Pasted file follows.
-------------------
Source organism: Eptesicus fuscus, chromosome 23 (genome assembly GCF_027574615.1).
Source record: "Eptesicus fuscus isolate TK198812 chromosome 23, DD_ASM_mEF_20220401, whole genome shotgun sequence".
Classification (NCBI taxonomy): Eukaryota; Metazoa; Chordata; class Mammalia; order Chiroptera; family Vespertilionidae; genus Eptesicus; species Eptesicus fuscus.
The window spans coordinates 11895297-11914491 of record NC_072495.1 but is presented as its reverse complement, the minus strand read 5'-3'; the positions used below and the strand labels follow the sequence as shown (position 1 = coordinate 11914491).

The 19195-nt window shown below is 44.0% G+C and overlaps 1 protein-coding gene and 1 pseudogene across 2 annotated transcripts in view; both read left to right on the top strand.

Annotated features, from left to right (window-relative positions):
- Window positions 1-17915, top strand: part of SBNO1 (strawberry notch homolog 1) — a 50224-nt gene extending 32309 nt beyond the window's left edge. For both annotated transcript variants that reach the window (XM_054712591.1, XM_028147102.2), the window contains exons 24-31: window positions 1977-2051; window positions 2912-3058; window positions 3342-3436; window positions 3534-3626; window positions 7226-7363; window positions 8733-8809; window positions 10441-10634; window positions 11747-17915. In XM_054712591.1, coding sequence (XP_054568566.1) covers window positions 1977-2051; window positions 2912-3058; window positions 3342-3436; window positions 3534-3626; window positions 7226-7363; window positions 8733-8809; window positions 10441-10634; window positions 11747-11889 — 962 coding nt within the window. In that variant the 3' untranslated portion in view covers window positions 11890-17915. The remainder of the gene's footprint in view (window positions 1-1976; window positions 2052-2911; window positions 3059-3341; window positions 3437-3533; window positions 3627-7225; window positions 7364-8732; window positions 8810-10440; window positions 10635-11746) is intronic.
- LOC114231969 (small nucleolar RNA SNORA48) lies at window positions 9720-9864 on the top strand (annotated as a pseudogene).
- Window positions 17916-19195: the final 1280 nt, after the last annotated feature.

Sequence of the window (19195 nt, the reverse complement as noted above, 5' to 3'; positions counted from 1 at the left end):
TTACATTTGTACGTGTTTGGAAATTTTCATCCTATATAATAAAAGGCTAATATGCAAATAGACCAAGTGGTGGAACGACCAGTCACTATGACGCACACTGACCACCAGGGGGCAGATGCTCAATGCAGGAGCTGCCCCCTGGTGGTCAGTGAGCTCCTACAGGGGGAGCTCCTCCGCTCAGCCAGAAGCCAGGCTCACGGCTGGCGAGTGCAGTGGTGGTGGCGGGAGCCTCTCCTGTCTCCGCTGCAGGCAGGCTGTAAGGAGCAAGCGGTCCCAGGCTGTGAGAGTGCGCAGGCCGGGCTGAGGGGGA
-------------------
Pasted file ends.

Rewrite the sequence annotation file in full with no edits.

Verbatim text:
Source organism: Eptesicus fuscus, chromosome 23 (genome assembly GCF_027574615.1).
Source record: "Eptesicus fuscus isolate TK198812 chromosome 23, DD_ASM_mEF_20220401, whole genome shotgun sequence".
Classification (NCBI taxonomy): Eukaryota; Metazoa; Chordata; class Mammalia; order Chiroptera; family Vespertilionidae; genus Eptesicus; species Eptesicus fuscus.
The window spans coordinates 11895297-11914491 of record NC_072495.1 but is presented as its reverse complement, the minus strand read 5'-3'; the positions used below and the strand labels follow the sequence as shown (position 1 = coordinate 11914491).

The 19195-nt window shown below is 44.0% G+C and overlaps 1 protein-coding gene and 1 pseudogene across 2 annotated transcripts in view; both read left to right on the top strand.

Annotated features, from left to right (window-relative positions):
- Window positions 1-17915, top strand: part of SBNO1 (strawberry notch homolog 1) — a 50224-nt gene extending 32309 nt beyond the window's left edge. For both annotated transcript variants that reach the window (XM_054712591.1, XM_028147102.2), the window contains exons 24-31: window positions 1977-2051; window positions 2912-3058; window positions 3342-3436; window positions 3534-3626; window positions 7226-7363; window positions 8733-8809; window positions 10441-10634; window positions 11747-17915. In XM_054712591.1, coding sequence (XP_054568566.1) covers window positions 1977-2051; window positions 2912-3058; window positions 3342-3436; window positions 3534-3626; window positions 7226-7363; window positions 8733-8809; window positions 10441-10634; window positions 11747-11889 — 962 coding nt within the window. In that variant the 3' untranslated portion in view covers window positions 11890-17915. The remainder of the gene's footprint in view (window positions 1-1976; window positions 2052-2911; window positions 3059-3341; window positions 3437-3533; window positions 3627-7225; window positions 7364-8732; window positions 8810-10440; window positions 10635-11746) is intronic.
- LOC114231969 (small nucleolar RNA SNORA48) lies at window positions 9720-9864 on the top strand (annotated as a pseudogene).
- Window positions 17916-19195: the final 1280 nt, after the last annotated feature.

Sequence of the window (19195 nt, the reverse complement as noted above, 5' to 3'; positions counted from 1 at the left end):
TTACATTTGTACGTGTTTGGAAATTTTCATCCTATATAATAAAAGGCTAATATGCAAATAGACCAAGTGGTGGAACGACCAGTCACTATGACGCACACTGACCACCAGGGGGCAGATGCTCAATGCAGGAGCTGCCCCCTGGTGGTCAGTGAGCTCCTACAGGGGGAGCTCCTCCGCTCAGCCAGAAGCCAGGCTCACGGCTGGCGAGTGCAGTGGTGGTGGCGGGAGCCTCTCCTGTCTCCGCTGCAGGCAGGCTGTAAGGAGCAAGCGGTCCCAGGCTGTGAGAGTGCGCAGGCCGGGCTGAGGGGGA